Ceiling damage: Water dripping down from the loft can cause damp patches and heat loss in rooms below.
Weakened timber and hidden damage: Water tanks and hidden areas can suffer long-term damage if condensation persists.
How to stop condensation in lofts
If you're scratching your head wondering how to stop condensation, fear not! There are a few practical solutions to combat damp lofts:
1. Convert the space: You could try converting your roof space into habitable accommodation, so it’s no longer cold. A lived in space will stay much warmer than a cold disused loft.
2. Improve ventilation in your home: If saturated air is allowed to enter a roof space it will likely start to condense on cold surfaces if the atmosphere in the loft is ‘stagnant’ with little or no ventilation to help dry it out. Over-zealous stuffing of loft quilt is a misguided draught-proofing measure. Instead, vents from eaves or ridge tiles etc must always be kept clear. Building regulations stipulate that a ventilation path must be maintained beneath roof tiles.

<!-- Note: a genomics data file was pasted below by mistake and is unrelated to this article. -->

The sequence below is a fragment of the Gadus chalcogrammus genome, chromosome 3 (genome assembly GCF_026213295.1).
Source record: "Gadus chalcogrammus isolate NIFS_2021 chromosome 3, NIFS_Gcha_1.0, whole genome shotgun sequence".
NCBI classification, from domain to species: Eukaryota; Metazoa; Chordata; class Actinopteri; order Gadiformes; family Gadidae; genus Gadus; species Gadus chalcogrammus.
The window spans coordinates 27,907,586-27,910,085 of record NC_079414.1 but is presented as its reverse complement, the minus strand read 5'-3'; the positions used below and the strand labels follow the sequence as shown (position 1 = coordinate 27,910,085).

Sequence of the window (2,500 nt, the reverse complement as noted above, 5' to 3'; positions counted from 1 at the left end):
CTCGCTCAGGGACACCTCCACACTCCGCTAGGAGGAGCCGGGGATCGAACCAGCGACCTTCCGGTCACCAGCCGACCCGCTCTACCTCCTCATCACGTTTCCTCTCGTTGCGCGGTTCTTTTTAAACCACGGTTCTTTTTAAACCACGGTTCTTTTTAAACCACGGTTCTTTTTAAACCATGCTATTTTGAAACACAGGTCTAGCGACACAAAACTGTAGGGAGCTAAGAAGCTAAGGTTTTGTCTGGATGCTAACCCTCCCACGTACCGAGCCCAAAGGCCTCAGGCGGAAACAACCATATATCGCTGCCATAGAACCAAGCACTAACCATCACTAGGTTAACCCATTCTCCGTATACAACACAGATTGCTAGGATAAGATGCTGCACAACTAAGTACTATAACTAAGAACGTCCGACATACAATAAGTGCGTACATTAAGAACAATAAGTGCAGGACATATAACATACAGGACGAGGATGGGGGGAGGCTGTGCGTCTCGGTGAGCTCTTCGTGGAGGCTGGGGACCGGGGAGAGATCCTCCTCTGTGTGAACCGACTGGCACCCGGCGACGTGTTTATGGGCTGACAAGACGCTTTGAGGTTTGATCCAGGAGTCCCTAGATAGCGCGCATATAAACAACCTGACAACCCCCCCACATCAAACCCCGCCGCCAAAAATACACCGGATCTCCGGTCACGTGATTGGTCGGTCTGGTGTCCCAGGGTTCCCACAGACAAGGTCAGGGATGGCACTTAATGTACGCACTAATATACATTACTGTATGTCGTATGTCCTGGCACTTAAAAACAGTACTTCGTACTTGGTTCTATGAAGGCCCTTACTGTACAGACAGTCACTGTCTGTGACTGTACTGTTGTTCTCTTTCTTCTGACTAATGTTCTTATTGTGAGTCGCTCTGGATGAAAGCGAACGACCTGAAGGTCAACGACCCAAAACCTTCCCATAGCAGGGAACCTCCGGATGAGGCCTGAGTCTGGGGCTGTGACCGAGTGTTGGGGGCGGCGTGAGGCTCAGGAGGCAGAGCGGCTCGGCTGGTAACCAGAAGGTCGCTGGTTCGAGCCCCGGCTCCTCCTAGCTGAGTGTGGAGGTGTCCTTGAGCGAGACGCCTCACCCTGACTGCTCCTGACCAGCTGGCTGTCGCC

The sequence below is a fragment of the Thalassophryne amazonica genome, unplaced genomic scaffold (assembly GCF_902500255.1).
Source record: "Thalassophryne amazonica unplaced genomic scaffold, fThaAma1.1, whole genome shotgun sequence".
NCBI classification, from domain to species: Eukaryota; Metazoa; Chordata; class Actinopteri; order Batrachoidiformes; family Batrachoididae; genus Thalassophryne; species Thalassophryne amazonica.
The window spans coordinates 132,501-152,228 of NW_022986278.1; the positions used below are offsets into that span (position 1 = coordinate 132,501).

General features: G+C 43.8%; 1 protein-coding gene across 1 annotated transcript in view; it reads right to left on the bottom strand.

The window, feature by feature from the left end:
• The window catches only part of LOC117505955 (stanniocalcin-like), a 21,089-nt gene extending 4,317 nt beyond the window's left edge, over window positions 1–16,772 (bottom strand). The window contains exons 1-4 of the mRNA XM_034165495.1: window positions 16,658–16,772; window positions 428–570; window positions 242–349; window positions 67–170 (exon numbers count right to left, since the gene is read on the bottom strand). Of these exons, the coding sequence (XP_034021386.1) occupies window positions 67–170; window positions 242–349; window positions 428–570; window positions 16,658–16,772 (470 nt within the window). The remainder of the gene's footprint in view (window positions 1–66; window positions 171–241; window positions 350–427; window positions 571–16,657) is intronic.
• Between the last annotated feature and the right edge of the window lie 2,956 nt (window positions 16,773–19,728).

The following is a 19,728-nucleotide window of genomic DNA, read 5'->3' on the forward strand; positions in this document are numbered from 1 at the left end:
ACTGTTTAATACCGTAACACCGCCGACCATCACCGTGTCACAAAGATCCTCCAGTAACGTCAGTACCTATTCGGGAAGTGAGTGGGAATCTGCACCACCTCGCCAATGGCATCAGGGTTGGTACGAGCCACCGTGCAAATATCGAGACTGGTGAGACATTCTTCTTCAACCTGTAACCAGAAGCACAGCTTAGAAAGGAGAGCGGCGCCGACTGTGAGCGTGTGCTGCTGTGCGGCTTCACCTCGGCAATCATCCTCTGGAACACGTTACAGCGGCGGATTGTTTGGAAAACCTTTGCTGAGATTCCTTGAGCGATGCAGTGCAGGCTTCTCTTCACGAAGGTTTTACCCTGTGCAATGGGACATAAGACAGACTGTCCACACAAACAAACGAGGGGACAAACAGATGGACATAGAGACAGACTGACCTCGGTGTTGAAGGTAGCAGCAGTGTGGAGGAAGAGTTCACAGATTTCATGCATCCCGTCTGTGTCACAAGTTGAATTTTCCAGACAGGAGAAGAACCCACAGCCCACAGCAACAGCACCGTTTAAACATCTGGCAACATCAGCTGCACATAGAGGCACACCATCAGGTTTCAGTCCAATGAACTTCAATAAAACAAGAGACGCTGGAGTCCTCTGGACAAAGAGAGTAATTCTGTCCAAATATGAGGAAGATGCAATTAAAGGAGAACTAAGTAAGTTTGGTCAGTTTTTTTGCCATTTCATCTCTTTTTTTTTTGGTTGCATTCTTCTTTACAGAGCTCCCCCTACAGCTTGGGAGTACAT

3. Install a breathable vapour barrier: As I mentioned above, insulation alone might not be enough to combat condensation in lofts. These problems can still occur where the roof slopes have been lined with thick layers of insulation. Without an effective vapour barrier membrane incorporated within the insulation, warm air laden with water vapour can find its way past the insulation to the cold undersides of the roof tiles where it condenses into water. Such ‘interstitial’ condensation is particularly insidious because, hidden within the structure, it can be quietly wreaking havoc behind the scenes for long periods of time before anyone notices.
4. Stop humid air getting in: To reduce humidity in a house you will need to seal gaps around loft hatches or holes cut for pipes, cables or recessed lighting, and fill any shrinkage cracking in plasterwork. If you were building from new, it would be advisable to incorporate a vapour control membrane within the top floor ceilings to provide an effective barrier to bar moisture ingress through the loft floor.